III SYMPTOMS OF MALARIA
Symptoms of malaria generally begin from 7 to 15 days after a bite from an infectious mosquito—about the time when the red blood cells burst. The bursting cells release wastes and toxins (poisonous substances) along with merozoites. Fever develops as the immune system responds to the toxins in the blood.
The fever that characterizes malaria usually occurs in periodic attacks—every 72 hours from infection with P. malariae and every 48 hours from infection with the others. An attack begins with chills and shivering, soon followed by a high fever. Sweating then brings the temperature down. These attacks usually leave an individual exhausted. Headaches, nausea and vomiting, and achiness may also accompany the fever and chills. Anemia may occur as a result of the bursting and destruction of red blood cells.
Severe cases of malaria caused by P. falciparum can affect the brain and other organs, as blood cells infected with the parasite stick to the walls of tiny blood vessels and block the flow of blood and oxygen. In the brain, the condition can develop into cerebral malaria and lead to coma and, if not treated, to death. If the kidneys are affected, kidney failure may follow.
In P. vivax and P. ovale infections, some merozoites can remain dormant (inactive) in the liver. These merozoites periodically enter the bloodstream, triggering malaria relapses.
A Diagnosis and Treatment of Malaria
Malaria is difficult to diagnose based on symptoms alone. The intermittent fever and other symptoms can vary in their duration and severity and could be caused by other illnesses. A diagnosis of malaria is usually made by examining a sample of the patient’s blood under the microscope for the presence of malaria parasites in the red cells. The different species of Plasmodium can be distinguished by their appearance under the microscope. More advanced and expensive tests can detect proteins or genetic material of Plasmodium parasites in a patient’s blood.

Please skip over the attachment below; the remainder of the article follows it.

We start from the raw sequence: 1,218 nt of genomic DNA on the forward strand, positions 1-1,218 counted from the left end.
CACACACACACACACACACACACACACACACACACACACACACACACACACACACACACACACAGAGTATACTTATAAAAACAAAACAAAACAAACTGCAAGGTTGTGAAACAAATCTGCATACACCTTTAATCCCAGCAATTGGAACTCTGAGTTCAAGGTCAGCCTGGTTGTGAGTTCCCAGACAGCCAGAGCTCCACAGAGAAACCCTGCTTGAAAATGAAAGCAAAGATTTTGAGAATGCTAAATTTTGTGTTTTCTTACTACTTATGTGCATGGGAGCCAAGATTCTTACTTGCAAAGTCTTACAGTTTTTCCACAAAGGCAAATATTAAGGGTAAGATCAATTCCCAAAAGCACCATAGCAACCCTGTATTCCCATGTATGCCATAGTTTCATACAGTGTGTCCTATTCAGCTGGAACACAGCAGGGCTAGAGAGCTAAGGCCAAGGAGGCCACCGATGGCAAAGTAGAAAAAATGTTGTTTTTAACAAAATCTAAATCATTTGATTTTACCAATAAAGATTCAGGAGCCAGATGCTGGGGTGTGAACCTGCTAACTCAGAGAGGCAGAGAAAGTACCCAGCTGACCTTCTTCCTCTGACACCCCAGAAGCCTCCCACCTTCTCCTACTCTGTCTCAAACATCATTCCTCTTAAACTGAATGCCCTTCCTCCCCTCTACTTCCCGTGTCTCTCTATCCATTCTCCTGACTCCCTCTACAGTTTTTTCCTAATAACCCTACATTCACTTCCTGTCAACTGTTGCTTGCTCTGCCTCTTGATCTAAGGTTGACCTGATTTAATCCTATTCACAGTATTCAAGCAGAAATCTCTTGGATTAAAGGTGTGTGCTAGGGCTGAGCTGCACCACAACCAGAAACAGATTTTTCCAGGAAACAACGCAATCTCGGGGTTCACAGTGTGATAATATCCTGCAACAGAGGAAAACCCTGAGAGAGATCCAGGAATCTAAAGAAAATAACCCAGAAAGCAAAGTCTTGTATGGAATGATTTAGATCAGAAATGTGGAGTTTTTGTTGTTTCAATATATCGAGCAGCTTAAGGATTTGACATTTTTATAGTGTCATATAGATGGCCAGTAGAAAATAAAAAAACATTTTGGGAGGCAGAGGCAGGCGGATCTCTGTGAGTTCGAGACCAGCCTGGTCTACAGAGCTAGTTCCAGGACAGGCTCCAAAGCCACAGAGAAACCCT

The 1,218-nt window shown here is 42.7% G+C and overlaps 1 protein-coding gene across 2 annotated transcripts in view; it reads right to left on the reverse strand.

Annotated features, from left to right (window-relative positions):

Since the 1600s malaria has been treated with quinine, a chemical derived from the bark of the South American cinchona tree. This drug interferes with the parasite’s development in the blood. Chloroquine, a drug developed in the 1930s and 1940s, is more effective, safer, and cheaper than quinine. Unfortunately, malaria parasites have developed resistance to chloroquine, rendering it useless in many parts of the world. Other antimalarial drugs include atovaquone, mefloquine, pyrimethamine, doxycycline, and artemisinin derivatives. Resistance has also developed against these drugs, necessitating a search for new drugs and for new combinations of existing drugs. Physicians increasingly prescribe a combination of drugs in treating malaria to improve the effectiveness of the drugs.
B Prevention and Control of Malaria
After repeated infections, people who live in regions where malaria is prevalent develop a limited immunity to the disease. This partial protection does not prevent them from developing malaria again, but does protect them against the most serious effects of the infection. They generally develop a mild form of the disease that does not last long and is unlikely to be fatal. Infants and children are especially vulnerable to malaria because they have not yet built up immunity to the parasite. Some people have genetic traits that help them resist malaria. Sickle-cell anemia and thalassemia, for example, are inherited blood disorders linked to malaria resistance.